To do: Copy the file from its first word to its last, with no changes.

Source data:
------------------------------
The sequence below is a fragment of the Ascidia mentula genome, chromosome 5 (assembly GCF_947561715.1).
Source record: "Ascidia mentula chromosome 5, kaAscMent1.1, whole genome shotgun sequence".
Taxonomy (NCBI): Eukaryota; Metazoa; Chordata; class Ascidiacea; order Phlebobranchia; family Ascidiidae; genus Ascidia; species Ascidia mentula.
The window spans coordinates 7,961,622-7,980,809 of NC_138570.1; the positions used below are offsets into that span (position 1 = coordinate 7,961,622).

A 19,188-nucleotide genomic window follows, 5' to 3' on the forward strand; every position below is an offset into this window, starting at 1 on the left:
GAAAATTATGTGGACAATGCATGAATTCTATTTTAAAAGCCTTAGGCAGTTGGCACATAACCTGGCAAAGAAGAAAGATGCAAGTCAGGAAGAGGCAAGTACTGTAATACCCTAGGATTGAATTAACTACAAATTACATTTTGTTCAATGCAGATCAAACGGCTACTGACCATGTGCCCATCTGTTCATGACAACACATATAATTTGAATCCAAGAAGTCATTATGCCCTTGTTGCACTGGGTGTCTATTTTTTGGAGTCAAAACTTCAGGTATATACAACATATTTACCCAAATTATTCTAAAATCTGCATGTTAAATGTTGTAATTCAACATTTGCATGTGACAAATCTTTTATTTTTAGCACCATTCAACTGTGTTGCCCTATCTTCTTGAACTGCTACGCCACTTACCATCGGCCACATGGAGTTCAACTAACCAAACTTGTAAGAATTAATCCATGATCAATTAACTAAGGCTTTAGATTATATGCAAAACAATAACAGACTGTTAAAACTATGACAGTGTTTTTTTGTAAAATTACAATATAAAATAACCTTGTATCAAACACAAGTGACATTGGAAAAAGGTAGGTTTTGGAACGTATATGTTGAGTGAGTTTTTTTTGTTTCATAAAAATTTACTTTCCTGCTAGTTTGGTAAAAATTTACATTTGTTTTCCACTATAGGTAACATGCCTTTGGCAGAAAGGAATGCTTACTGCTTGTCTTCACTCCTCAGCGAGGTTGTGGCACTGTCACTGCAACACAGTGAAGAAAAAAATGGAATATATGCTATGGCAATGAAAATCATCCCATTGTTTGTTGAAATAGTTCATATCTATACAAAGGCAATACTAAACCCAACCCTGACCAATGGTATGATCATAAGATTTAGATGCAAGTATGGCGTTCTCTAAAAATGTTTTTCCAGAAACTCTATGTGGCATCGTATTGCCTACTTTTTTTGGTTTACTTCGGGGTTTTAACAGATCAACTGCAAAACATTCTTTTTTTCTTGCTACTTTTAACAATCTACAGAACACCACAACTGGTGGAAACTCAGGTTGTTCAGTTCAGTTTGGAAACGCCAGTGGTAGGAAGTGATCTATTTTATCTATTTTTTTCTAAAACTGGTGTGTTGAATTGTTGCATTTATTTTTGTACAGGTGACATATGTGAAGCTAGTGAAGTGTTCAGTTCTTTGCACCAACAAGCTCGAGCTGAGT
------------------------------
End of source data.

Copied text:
The sequence below is a fragment of the Ascidia mentula genome, chromosome 5 (assembly GCF_947561715.1).
Source record: "Ascidia mentula chromosome 5, kaAscMent1.1, whole genome shotgun sequence".
Taxonomy (NCBI): Eukaryota; Metazoa; Chordata; class Ascidiacea; order Phlebobranchia; family Ascidiidae; genus Ascidia; species Ascidia mentula.
The window spans coordinates 7,961,622-7,980,809 of NC_138570.1; the positions used below are offsets into that span (position 1 = coordinate 7,961,622).

A 19,188-nucleotide genomic window follows, 5' to 3' on the forward strand; every position below is an offset into this window, starting at 1 on the left:
GAAAATTATGTGGACAATGCATGAATTCTATTTTAAAAGCCTTAGGCAGTTGGCACATAACCTGGCAAAGAAGAAAGATGCAAGTCAGGAAGAGGCAAGTACTGTAATACCCTAGGATTGAATTAACTACAAATTACATTTTGTTCAATGCAGATCAAACGGCTACTGACCATGTGCCCATCTGTTCATGACAACACATATAATTTGAATCCAAGAAGTCATTATGCCCTTGTTGCACTGGGTGTCTATTTTTTGGAGTCAAAACTTCAGGTATATACAACATATTTACCCAAATTATTCTAAAATCTGCATGTTAAATGTTGTAATTCAACATTTGCATGTGACAAATCTTTTATTTTTAGCACCATTCAACTGTGTTGCCCTATCTTCTTGAACTGCTACGCCACTTACCATCGGCCACATGGAGTTCAACTAACCAAACTTGTAAGAATTAATCCATGATCAATTAACTAAGGCTTTAGATTATATGCAAAACAATAACAGACTGTTAAAACTATGACAGTGTTTTTTTGTAAAATTACAATATAAAATAACCTTGTATCAAACACAAGTGACATTGGAAAAAGGTAGGTTTTGGAACGTATATGTTGAGTGAGTTTTTTTTGTTTCATAAAAATTTACTTTCCTGCTAGTTTGGTAAAAATTTACATTTGTTTTCCACTATAGGTAACATGCCTTTGGCAGAAAGGAATGCTTACTGCTTGTCTTCACTCCTCAGCGAGGTTGTGGCACTGTCACTGCAACACAGTGAAGAAAAAAATGGAATATATGCTATGGCAATGAAAATCATCCCATTGTTTGTTGAAATAGTTCATATCTATACAAAGGCAATACTAAACCCAACCCTGACCAATGGTATGATCATAAGATTTAGATGCAAGTATGGCGTTCTCTAAAAATGTTTTTCCAGAAACTCTATGTGGCATCGTATTGCCTACTTTTTTTGGTTTACTTCGGGGTTTTAACAGATCAACTGCAAAACATTCTTTTTTTCTTGCTACTTTTAACAATCTACAGAACACCACAACTGGTGGAAACTCAGGTTGTTCAGTTCAGTTTGGAAACGCCAGTGGTAGGAAGTGATCTATTTTATCTATTTTTTTCTAAAACTGGTGTGTTGAATTGTTGCATTTATTTTTGTACAGGTGACATATGTGAAGCTAGTGAAGTGTTCAGTTCTTTGCACCAACAAGCTCGAGCTGAGT